Poetry by Maureen Wilkinson

Snow Line

Weekly, while the world grew into winter,
I travelled up by train, reading, re-reading
the landscape's genealogies which linked us;
our lives.  I stayed nights in your council bungalow.
Such a bright world you had wrought to haven you,
with its blossoming carpets, and bays
of ornamental animals;
its pictures all song-birds, and hay-wains and blue-bell
woods: so that each day, spent with you warded
in your white bed; with you wired up
to your heartbeat, drained and fed through tubes;
I grew to dread
the weight of so much brightness I must bring you, I must wear
like a borrowed dress, while you smiled, and shrank your flesh
to fit the pain which anchored you, and only talked of home.
And when the world was winter, and you guessed
that you were dying, and grew suddenly old,
then you asked the nurse for something you could take
to lift you to the paradise which surely
still floated, full of sunlight and lost loves
above the leaden sky.
The day you died it snowed.  I hurried from the late
train through the muffled streets.
Your hands were warm beneath the flower pinned coverlet,
and when I kissed you, then it seemed your spirit still
seeped slowly, like the shining from a garden.  Through the window
dumb flakes displaced you with their white erasure.
Oh the priest in your numb house
offered me God and Heaven, but I said
that I believed in neither, though I thought
that spirit might be immortal, recycling
like water or energy: yet you would find no joy
in such neutral eternity, so I thought on,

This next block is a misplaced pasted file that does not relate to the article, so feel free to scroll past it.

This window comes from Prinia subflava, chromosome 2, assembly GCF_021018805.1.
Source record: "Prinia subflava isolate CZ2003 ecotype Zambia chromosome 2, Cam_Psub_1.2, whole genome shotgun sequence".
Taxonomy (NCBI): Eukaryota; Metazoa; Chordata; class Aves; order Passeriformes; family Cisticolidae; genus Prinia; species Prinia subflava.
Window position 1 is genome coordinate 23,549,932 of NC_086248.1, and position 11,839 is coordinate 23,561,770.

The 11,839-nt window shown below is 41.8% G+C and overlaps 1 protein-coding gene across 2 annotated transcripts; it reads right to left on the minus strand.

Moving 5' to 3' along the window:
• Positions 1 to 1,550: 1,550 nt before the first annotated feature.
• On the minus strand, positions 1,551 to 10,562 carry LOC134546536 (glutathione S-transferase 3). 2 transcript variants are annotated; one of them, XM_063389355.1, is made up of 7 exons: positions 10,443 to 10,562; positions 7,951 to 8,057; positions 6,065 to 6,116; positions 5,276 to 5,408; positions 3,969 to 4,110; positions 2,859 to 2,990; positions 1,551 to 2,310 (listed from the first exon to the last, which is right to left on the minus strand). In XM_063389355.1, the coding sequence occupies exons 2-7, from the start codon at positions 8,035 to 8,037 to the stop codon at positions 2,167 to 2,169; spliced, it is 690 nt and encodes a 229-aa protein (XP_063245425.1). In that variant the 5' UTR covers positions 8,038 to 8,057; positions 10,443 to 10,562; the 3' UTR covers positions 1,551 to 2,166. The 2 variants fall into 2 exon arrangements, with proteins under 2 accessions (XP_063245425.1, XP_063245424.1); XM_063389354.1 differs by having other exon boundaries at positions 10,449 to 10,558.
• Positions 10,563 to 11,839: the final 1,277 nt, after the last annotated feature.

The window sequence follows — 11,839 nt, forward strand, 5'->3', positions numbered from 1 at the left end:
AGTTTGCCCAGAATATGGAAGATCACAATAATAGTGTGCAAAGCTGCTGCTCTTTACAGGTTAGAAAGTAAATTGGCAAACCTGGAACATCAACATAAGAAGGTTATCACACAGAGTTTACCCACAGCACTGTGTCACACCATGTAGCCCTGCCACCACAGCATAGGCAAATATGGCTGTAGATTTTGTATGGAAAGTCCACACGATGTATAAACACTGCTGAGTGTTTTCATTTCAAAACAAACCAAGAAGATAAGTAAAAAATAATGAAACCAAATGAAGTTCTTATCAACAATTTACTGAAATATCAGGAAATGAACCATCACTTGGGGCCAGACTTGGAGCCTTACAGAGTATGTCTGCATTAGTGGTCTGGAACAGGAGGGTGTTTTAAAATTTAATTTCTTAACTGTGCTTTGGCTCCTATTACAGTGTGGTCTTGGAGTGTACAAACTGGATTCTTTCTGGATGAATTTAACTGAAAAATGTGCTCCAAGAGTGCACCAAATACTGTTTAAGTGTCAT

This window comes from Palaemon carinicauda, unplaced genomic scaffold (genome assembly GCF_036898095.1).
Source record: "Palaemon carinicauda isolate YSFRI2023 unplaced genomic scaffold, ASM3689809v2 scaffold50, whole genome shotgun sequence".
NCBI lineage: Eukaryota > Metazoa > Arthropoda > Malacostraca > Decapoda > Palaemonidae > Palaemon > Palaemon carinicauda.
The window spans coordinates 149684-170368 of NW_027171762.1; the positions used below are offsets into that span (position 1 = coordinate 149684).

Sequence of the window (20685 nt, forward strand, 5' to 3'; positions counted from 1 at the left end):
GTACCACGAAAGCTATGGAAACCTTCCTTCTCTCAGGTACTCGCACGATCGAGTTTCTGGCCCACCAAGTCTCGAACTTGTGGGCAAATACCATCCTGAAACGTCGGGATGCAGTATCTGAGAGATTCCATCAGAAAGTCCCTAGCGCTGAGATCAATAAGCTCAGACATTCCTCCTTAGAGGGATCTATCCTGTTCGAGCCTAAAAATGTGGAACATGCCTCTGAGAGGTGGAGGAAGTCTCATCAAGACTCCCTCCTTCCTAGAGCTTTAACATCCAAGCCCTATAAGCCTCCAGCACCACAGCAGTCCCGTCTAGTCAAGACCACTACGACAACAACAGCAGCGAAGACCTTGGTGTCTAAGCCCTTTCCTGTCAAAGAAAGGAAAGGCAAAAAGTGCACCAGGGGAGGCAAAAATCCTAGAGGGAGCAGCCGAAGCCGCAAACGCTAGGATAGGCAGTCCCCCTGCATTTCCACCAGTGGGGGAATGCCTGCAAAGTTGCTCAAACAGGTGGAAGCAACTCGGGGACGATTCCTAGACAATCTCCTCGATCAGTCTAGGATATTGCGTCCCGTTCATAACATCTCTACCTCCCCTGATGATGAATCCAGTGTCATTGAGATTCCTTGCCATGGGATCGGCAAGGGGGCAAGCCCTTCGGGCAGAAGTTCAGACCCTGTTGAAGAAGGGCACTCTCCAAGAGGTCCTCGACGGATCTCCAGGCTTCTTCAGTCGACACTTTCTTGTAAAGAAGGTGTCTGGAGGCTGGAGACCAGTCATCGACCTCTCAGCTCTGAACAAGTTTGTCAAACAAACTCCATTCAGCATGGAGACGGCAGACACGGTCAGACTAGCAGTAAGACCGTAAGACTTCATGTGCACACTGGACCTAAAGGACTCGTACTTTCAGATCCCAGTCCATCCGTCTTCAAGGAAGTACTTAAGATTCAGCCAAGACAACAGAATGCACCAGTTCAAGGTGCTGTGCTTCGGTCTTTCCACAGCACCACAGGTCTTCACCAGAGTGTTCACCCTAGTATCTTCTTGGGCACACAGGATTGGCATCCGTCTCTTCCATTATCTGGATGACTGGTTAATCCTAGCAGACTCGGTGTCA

and said perhaps separate souls might imprint this ubiquitous
spirit, just as water may be imprinted;
each salmon seeking out its spawning river:
and the priest grew animated, and said 'Yes,
or just as homoeopathic medicines
work in immense dilutions.'   Then I visualised you swimming
with your beloved dead, fitting together
like a shoal of coloured fish made out of light,
and I told the priest, who nodded
gravely, perhaps only thinking
grief had unminded me.
And your house lived on one week, embalmed with snow,
with your racked clothes holding breath, and your pot plants green
and your tamed birds ever waiting in the garden.
Where can you dwell?  You are the mirage figure
who mosaics this new summer, as if days
were a photo-montage, which constantly remakes itself.
You are the snap-shot woman
death stoically cuts out, but then replaces, smiling:
each time the mend is almost perfect, but for the trace
of tell-tale space around you, like a snow line
which renders you invisible.

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